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Ulster counties have to up their game: McGurn

By John Campbell

As Dublin bask in the euphoria of Sunday’s stunning All-Ireland final triumph over Kerry, one of Ulster’s top coaching authorities has warned that teams from the province will now encounter much greater difficulty in trying to capture ‘Sam.’



And Mike McGurn, who has served as strength and conditioning coach to the Ireland rugby team and is currently acting in a similar capacity with Armagh and the International Rules team, believes that ambitious counties can take lessons from Declan Kidney’s side’s excellent World Cup victory over Australia on Saturday.

“They went into Saturday’s game against Australia as virtual no-hopers after those bitterly disappointing results last month yet look what character, belief and a magnificent team ethic brought them,” said McGurn.

“Unless players, irrespective of whatever code they’re in, are prepared to make massive sacrifices then they have little chance of sampling success in the modern era.”

McGurn believes that sides from the province are capable of producing a much higher level of performance, but the highly-respected Fermanagh native is convinced that the levels of planning, preparation and commitment which are now required for success will place much higher demands on players.

“We saw on Sunday how two supremely fit sides were, on their own admission, out on their feet at the end of the game. That for me says it all. The physical effort needed is now almost superhuman and both Kerry and Dublin have raised the bar,” said McGurn.

McGurn is fearful that Dublin, still essentially a young side, could remain a major force while Kerry will be desperately anxious to recapture ‘Sam’ next year with Meath, Kildare and Mayo among other sides who will believe they can build on the progress they have made this term.

“While Armagh and Tyrone have won All-Ireland finals since the dawn of the new millennium and Down were unlucky to lose to Cork in last year’s decider, it’s going to be harder for the Ulster counties to make their pitch for ‘Sam’,” said McGurn.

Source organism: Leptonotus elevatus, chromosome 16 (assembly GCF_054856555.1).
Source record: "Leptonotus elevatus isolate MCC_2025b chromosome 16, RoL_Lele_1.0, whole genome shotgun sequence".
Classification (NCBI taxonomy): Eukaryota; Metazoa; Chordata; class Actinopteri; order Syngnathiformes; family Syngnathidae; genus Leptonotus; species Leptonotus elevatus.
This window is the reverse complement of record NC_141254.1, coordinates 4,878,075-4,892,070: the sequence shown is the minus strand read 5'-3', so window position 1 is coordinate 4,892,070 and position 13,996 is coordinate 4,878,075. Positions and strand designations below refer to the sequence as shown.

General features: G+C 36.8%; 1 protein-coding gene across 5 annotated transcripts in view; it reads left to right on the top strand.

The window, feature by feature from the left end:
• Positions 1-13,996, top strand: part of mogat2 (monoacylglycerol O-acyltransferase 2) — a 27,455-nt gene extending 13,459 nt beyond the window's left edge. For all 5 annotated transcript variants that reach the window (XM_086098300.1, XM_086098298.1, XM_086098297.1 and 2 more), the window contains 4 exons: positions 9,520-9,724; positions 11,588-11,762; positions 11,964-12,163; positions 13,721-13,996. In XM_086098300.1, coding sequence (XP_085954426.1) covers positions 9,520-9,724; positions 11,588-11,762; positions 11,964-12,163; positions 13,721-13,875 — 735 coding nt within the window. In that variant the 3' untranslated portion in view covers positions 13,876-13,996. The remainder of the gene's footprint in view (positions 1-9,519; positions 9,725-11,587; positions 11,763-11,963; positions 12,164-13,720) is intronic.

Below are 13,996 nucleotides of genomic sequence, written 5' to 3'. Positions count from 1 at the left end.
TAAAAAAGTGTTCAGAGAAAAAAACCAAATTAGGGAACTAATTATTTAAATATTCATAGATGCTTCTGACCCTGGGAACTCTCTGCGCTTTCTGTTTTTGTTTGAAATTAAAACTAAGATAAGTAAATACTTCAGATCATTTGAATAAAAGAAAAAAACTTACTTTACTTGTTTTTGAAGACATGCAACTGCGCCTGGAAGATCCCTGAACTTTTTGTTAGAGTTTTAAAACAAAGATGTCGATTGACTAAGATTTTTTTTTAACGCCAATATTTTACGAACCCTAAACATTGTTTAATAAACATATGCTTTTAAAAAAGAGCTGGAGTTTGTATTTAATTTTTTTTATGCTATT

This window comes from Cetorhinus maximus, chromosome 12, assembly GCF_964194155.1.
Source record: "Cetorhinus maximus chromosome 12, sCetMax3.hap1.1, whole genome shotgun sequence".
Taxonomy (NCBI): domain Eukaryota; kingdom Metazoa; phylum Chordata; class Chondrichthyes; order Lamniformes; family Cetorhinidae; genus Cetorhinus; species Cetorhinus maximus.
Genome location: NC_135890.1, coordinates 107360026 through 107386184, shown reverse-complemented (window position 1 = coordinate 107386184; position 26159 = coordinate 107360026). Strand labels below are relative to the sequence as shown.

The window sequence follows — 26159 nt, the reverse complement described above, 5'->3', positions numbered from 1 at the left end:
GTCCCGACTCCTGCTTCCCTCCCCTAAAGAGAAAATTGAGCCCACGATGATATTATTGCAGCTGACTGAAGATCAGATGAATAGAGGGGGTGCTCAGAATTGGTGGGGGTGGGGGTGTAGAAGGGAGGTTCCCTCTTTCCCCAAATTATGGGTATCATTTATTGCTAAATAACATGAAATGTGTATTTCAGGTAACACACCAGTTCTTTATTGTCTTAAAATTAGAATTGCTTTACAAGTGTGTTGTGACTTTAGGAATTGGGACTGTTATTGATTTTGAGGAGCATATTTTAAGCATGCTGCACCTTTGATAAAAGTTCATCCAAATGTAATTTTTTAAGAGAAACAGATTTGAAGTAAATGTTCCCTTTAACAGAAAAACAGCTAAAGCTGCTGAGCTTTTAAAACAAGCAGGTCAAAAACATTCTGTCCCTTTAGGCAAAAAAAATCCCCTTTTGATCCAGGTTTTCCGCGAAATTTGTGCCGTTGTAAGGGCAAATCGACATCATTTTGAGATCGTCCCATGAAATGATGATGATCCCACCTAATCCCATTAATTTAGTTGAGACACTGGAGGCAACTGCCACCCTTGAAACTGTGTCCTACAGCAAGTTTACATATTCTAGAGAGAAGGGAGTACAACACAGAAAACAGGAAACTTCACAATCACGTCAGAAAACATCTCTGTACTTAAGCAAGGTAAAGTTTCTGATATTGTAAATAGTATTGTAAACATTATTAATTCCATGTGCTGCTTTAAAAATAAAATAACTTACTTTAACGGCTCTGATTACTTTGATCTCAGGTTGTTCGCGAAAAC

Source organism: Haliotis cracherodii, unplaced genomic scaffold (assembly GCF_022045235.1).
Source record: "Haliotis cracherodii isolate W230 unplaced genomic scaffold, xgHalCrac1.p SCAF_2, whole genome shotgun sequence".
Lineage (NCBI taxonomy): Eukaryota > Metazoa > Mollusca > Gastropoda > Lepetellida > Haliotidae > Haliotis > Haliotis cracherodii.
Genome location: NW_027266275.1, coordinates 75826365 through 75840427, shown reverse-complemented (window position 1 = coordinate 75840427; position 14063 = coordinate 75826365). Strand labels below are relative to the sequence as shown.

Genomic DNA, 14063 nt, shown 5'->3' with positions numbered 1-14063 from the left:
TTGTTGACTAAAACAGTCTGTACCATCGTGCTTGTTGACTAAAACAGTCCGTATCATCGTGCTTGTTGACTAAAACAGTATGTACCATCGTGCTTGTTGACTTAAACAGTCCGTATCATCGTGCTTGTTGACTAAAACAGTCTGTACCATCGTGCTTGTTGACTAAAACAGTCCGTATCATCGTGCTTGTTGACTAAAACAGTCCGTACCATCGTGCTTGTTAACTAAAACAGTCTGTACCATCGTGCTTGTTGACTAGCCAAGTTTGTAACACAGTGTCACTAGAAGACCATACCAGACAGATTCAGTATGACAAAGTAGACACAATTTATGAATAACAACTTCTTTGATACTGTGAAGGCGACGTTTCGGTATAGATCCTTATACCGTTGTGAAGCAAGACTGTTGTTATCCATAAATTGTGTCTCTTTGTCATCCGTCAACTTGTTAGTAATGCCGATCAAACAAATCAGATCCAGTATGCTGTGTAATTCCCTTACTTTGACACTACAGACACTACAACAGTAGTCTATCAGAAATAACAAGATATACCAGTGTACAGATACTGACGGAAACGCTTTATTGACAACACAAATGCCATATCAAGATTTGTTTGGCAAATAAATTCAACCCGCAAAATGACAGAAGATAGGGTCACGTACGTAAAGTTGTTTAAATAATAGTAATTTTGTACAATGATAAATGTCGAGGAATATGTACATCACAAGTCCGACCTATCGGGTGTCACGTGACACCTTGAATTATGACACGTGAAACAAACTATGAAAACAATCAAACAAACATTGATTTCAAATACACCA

He has conducted an in-depth analysis of matches over the course of the past two years, which he feels adequately backs up his overall assessment at to just where gaelic football stands right now in relation to conditioning.

“Last year when Armagh beat Down in the Division Two league final, they would have been well below the level of strength and conditioning I would have wanted,” recalls McGurn.

“Yet when they played Dublin later on in the championship they had improved by some 30 per cent in this context — and they still lost the match. Why? Because Dublin were able to marry their other skills better to their fitness and overall strength levels.”

Dublin’s pre-dawn training sessions in the snow last January and the heightened intensity of Kerry’s preparations dominated the pre-All-Ireland final debate.

And McGurn is in no doubt that managers and coaches throughout the country will be summoning a much greater effort from their players in 2012.

“It was hurt that drove Dublin to glory on Sunday,” said McGurn.

“They had suffered their fill of heartbreak and went through the pain barrier to win at last.

“That’s the kind of monumental effort it takes and it is something for which Ulster sides must steel themselves if they are to be in the All-Ireland frame next year.”

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